A Connection Between Vitamin B12 and Iron?
Dorothy Hodgkin (1910-1994) is known for her painstaking work over 13 years that led to the characterization of vitamin B12. This earned her the Nobel Prize in 1964, but she had also earned a reputation for creating a work environment that was extremely egalitarian and collaborative. All the women and men working with her were treated as equals and this engendered tremendous loyalty and productivity. This was also demonstrated in her habit of frequently publishing her groundbreaking scientific discoveries as co-author with her protégés. The credit that her co-workers received stood them in very good stead in their future careers and became pioneers in science. One of Dorothy's students who wrote her fourth-year dissertation on X-ray crystallography (the method used to work out the molecular structure of B12) graduated in 1947 and then went to work for the British Xylonite Plastics company as an industrial chemist. It was there that she joined a union, became interested in politics and ended up her career as British Prime Minister, Margaret Roberts Thatcher - the Iron Lady.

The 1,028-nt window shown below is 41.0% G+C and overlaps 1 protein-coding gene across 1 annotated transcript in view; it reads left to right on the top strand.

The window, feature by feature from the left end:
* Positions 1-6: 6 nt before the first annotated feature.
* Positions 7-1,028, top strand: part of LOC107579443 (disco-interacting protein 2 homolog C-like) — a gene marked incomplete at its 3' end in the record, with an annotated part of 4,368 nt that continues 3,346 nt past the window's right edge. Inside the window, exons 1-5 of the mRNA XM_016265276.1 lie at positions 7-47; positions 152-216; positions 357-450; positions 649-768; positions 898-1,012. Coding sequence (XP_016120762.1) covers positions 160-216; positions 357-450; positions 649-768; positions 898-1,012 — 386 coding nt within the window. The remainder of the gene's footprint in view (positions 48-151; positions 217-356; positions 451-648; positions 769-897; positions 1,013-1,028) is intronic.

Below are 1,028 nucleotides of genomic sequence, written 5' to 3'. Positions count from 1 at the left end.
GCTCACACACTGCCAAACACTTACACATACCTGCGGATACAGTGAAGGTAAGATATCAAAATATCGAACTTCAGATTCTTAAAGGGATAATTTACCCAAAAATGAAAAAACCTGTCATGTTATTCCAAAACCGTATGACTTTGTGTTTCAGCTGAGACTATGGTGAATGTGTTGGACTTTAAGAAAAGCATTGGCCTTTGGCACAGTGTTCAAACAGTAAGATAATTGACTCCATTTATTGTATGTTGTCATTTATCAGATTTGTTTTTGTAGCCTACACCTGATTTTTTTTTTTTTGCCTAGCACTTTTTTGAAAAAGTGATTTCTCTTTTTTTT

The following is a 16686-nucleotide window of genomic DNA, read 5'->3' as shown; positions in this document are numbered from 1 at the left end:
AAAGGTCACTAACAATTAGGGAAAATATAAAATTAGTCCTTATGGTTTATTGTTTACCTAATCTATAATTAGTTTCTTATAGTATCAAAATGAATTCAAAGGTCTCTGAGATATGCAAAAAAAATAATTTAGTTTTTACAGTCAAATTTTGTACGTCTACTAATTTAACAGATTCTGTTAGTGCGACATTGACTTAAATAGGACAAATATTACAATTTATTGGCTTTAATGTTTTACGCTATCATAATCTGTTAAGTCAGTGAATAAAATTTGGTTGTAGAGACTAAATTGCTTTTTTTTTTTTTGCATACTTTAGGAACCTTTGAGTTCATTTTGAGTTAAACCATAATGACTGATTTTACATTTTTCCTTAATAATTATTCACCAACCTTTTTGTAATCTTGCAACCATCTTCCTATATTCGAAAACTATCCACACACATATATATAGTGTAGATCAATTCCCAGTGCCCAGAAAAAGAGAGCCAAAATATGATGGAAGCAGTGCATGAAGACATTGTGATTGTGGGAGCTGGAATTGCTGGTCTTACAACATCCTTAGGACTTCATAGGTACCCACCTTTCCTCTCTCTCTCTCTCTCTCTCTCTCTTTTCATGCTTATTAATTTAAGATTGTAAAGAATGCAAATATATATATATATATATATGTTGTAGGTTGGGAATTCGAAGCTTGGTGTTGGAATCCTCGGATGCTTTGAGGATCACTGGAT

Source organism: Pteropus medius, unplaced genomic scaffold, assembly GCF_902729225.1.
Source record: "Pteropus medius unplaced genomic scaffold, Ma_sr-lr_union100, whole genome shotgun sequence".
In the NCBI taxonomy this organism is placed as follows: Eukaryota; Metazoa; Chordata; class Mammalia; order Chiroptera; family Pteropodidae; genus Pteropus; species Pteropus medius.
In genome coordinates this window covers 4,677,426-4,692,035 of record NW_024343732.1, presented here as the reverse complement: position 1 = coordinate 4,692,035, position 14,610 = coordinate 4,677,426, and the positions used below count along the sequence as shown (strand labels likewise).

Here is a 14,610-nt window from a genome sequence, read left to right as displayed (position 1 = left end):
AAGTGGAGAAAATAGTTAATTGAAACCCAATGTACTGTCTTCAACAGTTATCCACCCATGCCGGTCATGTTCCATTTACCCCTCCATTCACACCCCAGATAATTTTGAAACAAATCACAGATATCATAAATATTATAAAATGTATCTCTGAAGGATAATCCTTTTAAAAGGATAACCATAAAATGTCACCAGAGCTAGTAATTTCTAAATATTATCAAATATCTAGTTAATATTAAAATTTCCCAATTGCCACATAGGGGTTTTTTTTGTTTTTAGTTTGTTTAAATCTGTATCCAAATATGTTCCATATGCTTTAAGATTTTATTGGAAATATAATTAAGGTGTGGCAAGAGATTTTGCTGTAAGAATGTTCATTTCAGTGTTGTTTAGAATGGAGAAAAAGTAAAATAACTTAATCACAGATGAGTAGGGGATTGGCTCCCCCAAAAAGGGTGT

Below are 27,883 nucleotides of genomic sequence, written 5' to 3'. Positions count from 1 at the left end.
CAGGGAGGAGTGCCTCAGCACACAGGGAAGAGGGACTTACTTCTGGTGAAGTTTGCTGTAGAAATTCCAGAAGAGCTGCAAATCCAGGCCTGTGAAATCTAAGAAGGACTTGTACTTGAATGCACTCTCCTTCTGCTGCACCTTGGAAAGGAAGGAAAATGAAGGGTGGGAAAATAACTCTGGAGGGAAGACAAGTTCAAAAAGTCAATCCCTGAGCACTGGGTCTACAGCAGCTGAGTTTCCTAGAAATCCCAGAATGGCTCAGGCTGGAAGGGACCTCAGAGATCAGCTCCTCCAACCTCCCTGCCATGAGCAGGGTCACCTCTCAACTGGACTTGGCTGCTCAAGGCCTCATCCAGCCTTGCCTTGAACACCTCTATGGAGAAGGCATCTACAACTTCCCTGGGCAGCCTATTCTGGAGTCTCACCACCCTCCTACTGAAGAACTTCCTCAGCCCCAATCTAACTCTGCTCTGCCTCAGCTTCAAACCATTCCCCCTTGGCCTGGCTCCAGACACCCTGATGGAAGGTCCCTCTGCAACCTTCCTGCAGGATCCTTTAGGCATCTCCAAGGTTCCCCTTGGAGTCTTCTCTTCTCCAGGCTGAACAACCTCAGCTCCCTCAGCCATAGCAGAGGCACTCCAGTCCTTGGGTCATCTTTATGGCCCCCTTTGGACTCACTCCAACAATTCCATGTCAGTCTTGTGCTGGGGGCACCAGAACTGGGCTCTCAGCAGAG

The attached picture was used for the 1951 campaign for the Labor seat of Dartford. Conservative Party candidate Margaret Roberts* lost that race, but the image of her as a scientist was something that her campaign manager thought would resonate with voters. It did, in that even though she lost the election for this safe Labor seat in both the 1950 and 1951 General Elections, she cut the Labor majority substantially.
* she married Denis Thatcher in December 1951